One thing struck me as I watched the 2012 Man Booker Prize readings at the wonderful Phoenix Picturehouse in Oxford last night.
If the prize was judged on the best reading alone, then gravelly-voiced Will Self would win hands down for his shortlisted book, Umbrella. And I reckon he’d be closely followed by Indian performance poet Jeet Thayil.
The readings took place at London’s Royal Festival Hall but were also beamed live to 36 cinemas across the country – and I’d snapped up a ticket the moment they went on sale.
The evening, chaired by the redoubtable James Naughtie, was a treat. The six contenders on the 2012 shortlist sat patiently in sleek, black leather armchairs, awaiting their turn to read short extracts from their novels and then be quizzed by Naughtie.
Like most book reviewers, my track record at choosing winners of literary prizes is patchy to say the least.
After reading the six novels, my favourite is definitely Hilary Mantel’s Bring Up the Bodies. No question. The sequel to Wolf Hall (winner of the Man Booker in 2009), it continues the story of Thomas Cromwell, Henry VIII’s chief minister, in the heady months leading up to Anne Boleyn’s beheading in 1536. As I wrote in my Daily Express review last week, it’s an “outstanding” novel – a book that really will stand the test of time.
I loved Tan Twan Eng’s The Garden of Evening Mists and Alison Moore’s The Lighthouse too – and they must stand an outside chance. Tan Twan Eng’s novel is the story of the sole survivor of a Japanese prisoner-of-war camp and her determination to create a garden in memory of her dead sister while Moore relates how a newly-separated man sets out on a solo walking holiday in Germany.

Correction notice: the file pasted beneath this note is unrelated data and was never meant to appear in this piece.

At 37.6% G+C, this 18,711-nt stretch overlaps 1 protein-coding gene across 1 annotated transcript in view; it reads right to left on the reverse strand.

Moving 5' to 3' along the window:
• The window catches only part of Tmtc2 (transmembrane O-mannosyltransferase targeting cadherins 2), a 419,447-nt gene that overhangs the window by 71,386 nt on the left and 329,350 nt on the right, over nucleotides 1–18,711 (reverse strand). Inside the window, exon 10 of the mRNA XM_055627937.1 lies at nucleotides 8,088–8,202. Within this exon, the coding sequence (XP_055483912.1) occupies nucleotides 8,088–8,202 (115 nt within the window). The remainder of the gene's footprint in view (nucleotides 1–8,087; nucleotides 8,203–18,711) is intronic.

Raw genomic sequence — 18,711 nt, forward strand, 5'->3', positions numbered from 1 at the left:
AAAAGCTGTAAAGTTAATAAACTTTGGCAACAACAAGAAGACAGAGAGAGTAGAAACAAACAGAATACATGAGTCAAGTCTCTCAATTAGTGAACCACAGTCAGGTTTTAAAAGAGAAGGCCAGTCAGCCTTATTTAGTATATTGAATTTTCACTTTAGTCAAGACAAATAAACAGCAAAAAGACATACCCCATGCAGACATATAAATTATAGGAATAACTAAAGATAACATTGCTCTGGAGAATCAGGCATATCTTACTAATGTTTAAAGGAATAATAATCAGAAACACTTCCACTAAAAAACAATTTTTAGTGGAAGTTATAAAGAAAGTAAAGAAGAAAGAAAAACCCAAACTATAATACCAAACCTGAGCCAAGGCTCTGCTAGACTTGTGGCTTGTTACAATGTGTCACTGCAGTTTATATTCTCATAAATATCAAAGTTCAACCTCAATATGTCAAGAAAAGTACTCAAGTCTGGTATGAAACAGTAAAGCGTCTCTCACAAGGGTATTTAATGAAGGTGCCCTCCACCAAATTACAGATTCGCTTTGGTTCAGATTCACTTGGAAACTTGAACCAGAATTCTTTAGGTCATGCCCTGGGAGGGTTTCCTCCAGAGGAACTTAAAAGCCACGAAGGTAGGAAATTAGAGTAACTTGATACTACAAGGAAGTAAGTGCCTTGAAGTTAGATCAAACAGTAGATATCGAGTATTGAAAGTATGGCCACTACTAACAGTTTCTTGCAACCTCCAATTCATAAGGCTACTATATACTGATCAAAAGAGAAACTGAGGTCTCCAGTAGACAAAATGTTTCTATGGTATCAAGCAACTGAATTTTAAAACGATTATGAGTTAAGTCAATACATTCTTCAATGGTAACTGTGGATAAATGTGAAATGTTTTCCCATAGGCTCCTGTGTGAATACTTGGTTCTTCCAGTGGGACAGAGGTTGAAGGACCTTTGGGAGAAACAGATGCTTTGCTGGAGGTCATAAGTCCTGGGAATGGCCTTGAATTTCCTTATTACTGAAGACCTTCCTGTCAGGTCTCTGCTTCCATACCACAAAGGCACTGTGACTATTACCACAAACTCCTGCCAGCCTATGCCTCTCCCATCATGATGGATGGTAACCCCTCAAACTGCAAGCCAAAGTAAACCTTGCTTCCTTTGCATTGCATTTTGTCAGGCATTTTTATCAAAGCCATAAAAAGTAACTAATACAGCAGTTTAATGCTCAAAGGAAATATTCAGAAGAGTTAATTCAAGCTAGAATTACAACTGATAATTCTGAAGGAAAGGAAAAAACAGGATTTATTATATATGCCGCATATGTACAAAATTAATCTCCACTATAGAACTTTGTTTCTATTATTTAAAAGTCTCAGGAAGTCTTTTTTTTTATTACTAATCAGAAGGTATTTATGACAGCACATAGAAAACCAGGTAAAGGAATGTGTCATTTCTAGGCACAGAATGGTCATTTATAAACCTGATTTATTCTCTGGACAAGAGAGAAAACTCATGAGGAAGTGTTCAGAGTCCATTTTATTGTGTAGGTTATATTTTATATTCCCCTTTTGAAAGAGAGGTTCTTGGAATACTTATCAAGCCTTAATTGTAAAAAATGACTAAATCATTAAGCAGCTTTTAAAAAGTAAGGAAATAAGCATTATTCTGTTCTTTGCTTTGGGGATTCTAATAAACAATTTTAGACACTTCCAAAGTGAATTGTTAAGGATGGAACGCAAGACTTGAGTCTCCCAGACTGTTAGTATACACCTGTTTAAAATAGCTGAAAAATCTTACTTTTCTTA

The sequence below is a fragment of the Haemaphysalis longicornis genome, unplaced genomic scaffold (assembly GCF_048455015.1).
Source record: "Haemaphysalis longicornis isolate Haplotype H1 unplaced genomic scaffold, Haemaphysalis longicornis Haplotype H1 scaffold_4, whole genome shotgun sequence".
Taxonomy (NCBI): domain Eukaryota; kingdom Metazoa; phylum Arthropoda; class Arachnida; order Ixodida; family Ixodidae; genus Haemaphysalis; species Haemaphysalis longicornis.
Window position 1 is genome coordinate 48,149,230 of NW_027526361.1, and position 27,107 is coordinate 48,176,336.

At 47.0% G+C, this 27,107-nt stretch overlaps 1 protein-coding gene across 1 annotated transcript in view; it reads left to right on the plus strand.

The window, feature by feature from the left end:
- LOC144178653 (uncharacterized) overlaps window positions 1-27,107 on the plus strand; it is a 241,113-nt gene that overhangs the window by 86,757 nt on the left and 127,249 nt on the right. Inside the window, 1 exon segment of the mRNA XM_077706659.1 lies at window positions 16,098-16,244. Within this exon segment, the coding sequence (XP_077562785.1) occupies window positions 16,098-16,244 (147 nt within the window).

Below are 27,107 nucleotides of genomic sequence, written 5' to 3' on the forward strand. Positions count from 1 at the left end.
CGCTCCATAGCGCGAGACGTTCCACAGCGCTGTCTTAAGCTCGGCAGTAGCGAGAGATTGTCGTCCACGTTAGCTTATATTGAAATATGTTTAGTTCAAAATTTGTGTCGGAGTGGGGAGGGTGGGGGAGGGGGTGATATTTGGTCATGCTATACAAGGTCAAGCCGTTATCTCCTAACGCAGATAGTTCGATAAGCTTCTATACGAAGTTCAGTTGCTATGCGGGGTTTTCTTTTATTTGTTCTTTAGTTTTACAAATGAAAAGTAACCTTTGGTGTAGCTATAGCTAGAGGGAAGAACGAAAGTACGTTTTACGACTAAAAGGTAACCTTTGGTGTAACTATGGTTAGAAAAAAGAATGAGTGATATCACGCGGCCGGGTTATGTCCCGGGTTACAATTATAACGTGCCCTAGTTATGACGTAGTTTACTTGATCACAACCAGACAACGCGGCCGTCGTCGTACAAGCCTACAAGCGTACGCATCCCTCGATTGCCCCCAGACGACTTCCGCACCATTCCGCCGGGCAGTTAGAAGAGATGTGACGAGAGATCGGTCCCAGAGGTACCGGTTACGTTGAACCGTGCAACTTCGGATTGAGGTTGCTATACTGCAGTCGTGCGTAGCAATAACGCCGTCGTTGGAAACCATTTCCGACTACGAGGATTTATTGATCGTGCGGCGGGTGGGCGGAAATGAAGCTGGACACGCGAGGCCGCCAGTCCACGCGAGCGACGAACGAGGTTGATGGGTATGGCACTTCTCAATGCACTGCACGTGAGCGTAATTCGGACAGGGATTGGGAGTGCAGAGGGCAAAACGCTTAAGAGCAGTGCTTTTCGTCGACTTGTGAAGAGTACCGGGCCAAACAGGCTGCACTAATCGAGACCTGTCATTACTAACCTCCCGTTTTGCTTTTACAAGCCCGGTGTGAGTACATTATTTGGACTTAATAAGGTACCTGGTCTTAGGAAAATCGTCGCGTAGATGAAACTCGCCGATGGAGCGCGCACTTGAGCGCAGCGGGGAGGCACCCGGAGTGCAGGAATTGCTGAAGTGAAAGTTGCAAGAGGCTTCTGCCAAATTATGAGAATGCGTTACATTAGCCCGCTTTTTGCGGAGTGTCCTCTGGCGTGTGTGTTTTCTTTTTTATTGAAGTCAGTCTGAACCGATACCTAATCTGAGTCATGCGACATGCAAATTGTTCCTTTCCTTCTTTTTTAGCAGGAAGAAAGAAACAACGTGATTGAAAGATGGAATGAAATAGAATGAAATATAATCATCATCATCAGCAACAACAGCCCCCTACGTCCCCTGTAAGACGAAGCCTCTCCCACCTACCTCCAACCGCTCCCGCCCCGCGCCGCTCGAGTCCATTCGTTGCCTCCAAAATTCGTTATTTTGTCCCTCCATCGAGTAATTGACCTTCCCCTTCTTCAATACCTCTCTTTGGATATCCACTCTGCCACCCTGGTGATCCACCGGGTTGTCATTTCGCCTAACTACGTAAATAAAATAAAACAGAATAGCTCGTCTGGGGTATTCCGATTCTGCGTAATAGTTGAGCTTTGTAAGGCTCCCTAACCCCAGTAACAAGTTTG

The other books battling it out for the prize are Swimming Home by Deborah Levy and Narcopolis by Jeet Thayil.
But back to Will Self. Umbrella is his ninth novel and has completely divided critics. A 400-page book without chapters and barely any paragraph breaks at all, it spans nearly a century and tells the story of a young munitions worker wrongly admitted to a mental hospital after the First World War. It’s the most difficult book on the shortlist and even the judges have called it “moving, but draining.”
I much prefer Mantel’s novel (and loved her description of writing as “you sit down every morning and don’t know where your craft will carry you by the end of that day”) but hearing Will Self read the first pages of Umbrella last night was a revelation. A gaunt figure in a bright pink shirt, tweed jacket and jeans, he told the audience that “everything is too easy in this society” and that when he finished writing Umbrella he thought he had “really blown it this time.” He said that it’s important to him as a writer to be “sonorous” and that being read aloud to as a child was “tremendously important to me.” It shows. Read aloud, Umbrella was utterly brilliant.
The judges of the 2012 Man Booker – chair Peter Stothard, historian Amanda Foreman, Downton Abbey actor Dan Stevens and critics Dinah Birch and Bharat Tandon – met this afternoon to decide the winner. All will be revealed at a dinner at London’s Guildhall tonight...